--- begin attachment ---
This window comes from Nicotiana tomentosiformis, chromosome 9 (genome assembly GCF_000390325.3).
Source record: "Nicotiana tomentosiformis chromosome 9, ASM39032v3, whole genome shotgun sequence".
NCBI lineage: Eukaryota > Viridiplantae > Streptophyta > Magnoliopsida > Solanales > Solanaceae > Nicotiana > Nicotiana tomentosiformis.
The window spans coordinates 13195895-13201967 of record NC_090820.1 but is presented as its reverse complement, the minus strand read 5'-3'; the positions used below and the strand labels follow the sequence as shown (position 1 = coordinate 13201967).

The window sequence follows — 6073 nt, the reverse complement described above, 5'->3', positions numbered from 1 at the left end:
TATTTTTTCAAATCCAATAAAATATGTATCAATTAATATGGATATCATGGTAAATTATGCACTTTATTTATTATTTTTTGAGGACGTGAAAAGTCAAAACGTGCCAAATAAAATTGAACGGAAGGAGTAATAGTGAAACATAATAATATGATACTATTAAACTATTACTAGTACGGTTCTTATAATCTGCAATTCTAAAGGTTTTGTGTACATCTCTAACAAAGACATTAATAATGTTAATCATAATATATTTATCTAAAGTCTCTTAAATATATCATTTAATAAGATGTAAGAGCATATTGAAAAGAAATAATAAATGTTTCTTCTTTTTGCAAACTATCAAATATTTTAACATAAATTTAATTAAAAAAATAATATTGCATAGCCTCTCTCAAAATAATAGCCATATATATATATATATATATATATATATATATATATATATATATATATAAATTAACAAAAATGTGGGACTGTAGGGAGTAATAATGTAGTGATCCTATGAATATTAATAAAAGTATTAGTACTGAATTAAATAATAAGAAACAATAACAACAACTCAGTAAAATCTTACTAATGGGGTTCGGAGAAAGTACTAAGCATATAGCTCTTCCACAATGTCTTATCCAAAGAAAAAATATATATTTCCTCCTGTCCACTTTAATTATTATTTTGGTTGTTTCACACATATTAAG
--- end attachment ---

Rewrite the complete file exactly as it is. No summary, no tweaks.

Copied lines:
This window comes from Nicotiana tomentosiformis, chromosome 9 (genome assembly GCF_000390325.3).
Source record: "Nicotiana tomentosiformis chromosome 9, ASM39032v3, whole genome shotgun sequence".
NCBI lineage: Eukaryota > Viridiplantae > Streptophyta > Magnoliopsida > Solanales > Solanaceae > Nicotiana > Nicotiana tomentosiformis.
The window spans coordinates 13195895-13201967 of record NC_090820.1 but is presented as its reverse complement, the minus strand read 5'-3'; the positions used below and the strand labels follow the sequence as shown (position 1 = coordinate 13201967).

The window sequence follows — 6073 nt, the reverse complement described above, 5'->3', positions numbered from 1 at the left end:
TATTTTTTCAAATCCAATAAAATATGTATCAATTAATATGGATATCATGGTAAATTATGCACTTTATTTATTATTTTTTGAGGACGTGAAAAGTCAAAACGTGCCAAATAAAATTGAACGGAAGGAGTAATAGTGAAACATAATAATATGATACTATTAAACTATTACTAGTACGGTTCTTATAATCTGCAATTCTAAAGGTTTTGTGTACATCTCTAACAAAGACATTAATAATGTTAATCATAATATATTTATCTAAAGTCTCTTAAATATATCATTTAATAAGATGTAAGAGCATATTGAAAAGAAATAATAAATGTTTCTTCTTTTTGCAAACTATCAAATATTTTAACATAAATTTAATTAAAAAAATAATATTGCATAGCCTCTCTCAAAATAATAGCCATATATATATATATATATATATATATATATATATATATATATATATATAAATTAACAAAAATGTGGGACTGTAGGGAGTAATAATGTAGTGATCCTATGAATATTAATAAAAGTATTAGTACTGAATTAAATAATAAGAAACAATAACAACAACTCAGTAAAATCTTACTAATGGGGTTCGGAGAAAGTACTAAGCATATAGCTCTTCCACAATGTCTTATCCAAAGAAAAAATATATATTTCCTCCTGTCCACTTTAATTATTATTTTGGTTGTTTCACACATATTAAG